Five hours later when we arrived at the Homestay, which is more of a refuge than a Homestay: we share a room, fifteen of us lying side by side, each bed a hard mattress on the floor inches from the next. Most of us are dirty and tired, too lazy to shower in the so-so shower. But it was worth it. The Sapa landscape: the rice paddies, the mountains; the tribal villages; and even the village folk who have tagged along, smiled at us along the way and helped us when the trek got tough, then implored us to buy their handmade wares; they were all wonderful.

The next day we do it all again.

As I sit on the bus, Paul tells me it hurts to even think about his legs. Oh the moaning, will it ever stop?



At the end of a long day nothing beats a piggy-back ride



02 Jul 2013

One night in Bangkok and the world’s your oyster

Comments Off on One night in Bangkok and the world’s your oyster Thailand

Arbitrary moose photo - why not!


The words to that 1980s classic, One Night in Bangkok are on repeat in my head. We had three nights, never mind. They went by in a whirl. Everything in Bangkok is fast, except for the street traffic which crawls painfully slowly. A five kilometre journey can take forty-five minutes. It is quicker to walk, but you will need a shower when you arrive. The riverboats are far more pleasant — they dock rapidly and haphazardly and then there is a mad dash to jump from a precariously tilted floating pylon on to the deck before they take off again. It's even more fun in the wet.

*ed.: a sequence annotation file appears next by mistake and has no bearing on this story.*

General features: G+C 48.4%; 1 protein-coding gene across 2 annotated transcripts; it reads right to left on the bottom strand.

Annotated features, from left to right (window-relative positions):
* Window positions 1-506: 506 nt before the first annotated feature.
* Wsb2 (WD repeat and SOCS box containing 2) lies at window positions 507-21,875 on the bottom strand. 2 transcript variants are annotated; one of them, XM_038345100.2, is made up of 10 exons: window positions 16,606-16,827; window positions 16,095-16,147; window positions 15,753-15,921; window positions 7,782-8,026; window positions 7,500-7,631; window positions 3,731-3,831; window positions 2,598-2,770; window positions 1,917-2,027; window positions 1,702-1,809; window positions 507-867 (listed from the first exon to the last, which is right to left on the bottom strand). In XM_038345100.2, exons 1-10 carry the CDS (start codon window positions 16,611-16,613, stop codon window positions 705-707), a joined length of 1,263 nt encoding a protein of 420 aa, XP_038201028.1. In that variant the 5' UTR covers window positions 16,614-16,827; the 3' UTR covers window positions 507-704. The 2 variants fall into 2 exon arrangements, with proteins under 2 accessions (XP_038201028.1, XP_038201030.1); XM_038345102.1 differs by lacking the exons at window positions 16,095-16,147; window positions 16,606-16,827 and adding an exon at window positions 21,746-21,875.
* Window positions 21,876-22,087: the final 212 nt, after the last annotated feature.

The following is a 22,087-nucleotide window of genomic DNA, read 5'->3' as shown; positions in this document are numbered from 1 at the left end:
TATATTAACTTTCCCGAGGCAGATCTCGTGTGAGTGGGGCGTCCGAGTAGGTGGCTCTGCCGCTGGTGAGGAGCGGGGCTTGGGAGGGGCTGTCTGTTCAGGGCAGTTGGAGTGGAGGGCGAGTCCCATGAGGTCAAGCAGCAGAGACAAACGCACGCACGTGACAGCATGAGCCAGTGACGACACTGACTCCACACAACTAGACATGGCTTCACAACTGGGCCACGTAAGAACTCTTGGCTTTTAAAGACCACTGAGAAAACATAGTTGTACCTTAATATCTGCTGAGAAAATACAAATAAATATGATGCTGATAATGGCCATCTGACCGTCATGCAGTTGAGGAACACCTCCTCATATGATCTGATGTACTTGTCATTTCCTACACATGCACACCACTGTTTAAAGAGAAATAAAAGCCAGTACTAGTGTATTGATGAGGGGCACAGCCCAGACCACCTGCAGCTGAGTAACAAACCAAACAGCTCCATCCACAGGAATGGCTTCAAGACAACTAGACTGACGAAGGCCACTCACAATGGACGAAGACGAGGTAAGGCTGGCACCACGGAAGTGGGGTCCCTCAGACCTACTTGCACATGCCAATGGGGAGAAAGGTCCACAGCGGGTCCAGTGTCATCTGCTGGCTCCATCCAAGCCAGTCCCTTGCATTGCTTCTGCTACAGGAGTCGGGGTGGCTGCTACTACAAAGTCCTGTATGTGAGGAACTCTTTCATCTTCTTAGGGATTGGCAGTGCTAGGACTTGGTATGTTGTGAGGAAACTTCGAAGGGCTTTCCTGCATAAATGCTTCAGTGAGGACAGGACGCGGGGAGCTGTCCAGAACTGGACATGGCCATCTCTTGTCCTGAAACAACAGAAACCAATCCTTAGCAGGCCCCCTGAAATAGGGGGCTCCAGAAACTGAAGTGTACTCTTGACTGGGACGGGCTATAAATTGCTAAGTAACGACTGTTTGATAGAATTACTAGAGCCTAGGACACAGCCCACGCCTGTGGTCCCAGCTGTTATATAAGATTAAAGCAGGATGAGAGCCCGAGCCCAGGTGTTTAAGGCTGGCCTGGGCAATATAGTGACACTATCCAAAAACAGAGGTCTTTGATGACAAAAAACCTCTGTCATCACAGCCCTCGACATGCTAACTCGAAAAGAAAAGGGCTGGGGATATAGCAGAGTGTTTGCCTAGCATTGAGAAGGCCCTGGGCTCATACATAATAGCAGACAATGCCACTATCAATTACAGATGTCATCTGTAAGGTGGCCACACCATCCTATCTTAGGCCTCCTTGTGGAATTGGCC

Dress modestly to enter - no bare shoulders, no knees



Very old Buddha in a Banyan tree



We have seen more Buddhas and temples than we can poke a stick at including two magnificent gigantic reclining Buddhas. We sought respite from the heat in mammoth shopping malls, air conditioned down to minus five. Now I understand the appeal of shopping.

One evening we caught up with Ian and Behia for some Thai food and then later found an outside bar in the red light district. The girls ordered ladies drinks, not realising these were specially priced drinks for ladies of the night. We watched all the pretty ladyboys and ladies of the night, and the lone travellers in for a big night who didn't quite know what they were letting themselves in for. For a while it was fun, trying to pick he from she, watching for the obvious Adam's apple. It is not so easy.